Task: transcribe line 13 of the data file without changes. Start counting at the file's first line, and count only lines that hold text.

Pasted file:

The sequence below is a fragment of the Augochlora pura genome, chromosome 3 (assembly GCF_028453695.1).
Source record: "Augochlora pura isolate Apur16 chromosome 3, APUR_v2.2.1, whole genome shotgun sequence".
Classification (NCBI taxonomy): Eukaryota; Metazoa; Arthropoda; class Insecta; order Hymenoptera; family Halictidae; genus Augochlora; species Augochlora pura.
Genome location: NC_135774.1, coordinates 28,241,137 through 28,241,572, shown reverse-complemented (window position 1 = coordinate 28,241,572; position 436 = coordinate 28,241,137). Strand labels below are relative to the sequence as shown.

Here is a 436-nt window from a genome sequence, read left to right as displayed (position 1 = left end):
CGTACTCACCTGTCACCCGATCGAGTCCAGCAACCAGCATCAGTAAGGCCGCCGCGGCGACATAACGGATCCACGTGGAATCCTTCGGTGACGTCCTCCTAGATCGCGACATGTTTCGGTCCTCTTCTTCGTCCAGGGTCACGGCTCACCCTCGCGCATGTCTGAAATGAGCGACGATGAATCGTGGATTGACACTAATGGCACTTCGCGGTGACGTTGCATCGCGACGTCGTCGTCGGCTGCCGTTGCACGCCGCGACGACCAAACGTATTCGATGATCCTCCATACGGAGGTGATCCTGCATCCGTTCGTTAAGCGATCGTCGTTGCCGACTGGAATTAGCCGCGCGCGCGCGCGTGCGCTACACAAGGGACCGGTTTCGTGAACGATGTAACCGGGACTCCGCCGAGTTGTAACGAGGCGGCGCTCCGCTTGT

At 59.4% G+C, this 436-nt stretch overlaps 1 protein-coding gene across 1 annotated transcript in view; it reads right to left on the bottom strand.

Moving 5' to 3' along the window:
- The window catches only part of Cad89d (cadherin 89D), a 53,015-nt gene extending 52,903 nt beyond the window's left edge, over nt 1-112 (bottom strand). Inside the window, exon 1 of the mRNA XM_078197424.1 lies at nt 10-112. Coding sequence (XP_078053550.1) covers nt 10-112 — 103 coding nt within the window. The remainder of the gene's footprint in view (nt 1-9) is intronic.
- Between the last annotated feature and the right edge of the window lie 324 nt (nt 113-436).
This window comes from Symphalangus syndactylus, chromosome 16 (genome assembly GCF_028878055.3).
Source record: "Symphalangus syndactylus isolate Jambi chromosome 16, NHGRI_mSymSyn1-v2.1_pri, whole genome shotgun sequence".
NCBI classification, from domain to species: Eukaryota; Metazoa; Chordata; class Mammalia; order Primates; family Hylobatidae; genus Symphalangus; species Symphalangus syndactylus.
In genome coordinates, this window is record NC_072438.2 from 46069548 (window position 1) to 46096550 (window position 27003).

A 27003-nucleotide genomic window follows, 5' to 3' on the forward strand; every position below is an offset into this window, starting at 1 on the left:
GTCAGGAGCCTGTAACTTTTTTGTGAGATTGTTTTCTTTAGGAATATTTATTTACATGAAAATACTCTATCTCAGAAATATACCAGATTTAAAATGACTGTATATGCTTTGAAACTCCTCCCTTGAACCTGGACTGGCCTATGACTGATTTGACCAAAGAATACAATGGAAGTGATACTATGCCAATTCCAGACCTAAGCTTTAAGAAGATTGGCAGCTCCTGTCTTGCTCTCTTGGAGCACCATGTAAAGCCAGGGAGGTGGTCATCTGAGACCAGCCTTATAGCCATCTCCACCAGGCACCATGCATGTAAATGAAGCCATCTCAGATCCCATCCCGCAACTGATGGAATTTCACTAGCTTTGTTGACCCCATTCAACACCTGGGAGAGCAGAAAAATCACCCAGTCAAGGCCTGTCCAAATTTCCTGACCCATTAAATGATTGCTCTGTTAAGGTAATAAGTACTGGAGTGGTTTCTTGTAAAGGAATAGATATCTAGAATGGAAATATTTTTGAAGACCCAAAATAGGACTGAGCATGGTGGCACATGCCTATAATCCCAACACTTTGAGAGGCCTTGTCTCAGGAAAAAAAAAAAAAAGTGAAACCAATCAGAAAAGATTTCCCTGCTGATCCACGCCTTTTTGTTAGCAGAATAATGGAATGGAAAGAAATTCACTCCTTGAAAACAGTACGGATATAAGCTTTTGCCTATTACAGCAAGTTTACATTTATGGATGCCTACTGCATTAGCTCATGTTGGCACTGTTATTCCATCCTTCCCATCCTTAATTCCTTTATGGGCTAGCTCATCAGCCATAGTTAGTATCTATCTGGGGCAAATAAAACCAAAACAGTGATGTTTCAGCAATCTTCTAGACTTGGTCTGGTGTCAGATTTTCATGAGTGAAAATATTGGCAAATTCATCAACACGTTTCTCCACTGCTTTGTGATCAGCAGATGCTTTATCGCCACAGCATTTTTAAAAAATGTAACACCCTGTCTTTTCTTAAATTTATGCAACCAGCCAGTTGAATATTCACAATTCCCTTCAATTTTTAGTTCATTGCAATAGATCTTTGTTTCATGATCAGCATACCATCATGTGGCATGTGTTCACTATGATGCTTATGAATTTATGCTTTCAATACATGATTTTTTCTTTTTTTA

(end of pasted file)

NCBI classification, from domain to species: Eukaryota; Metazoa; Chordata; class Mammalia; order Primates; family Hylobatidae; genus Symphalangus; species Symphalangus syndactylus.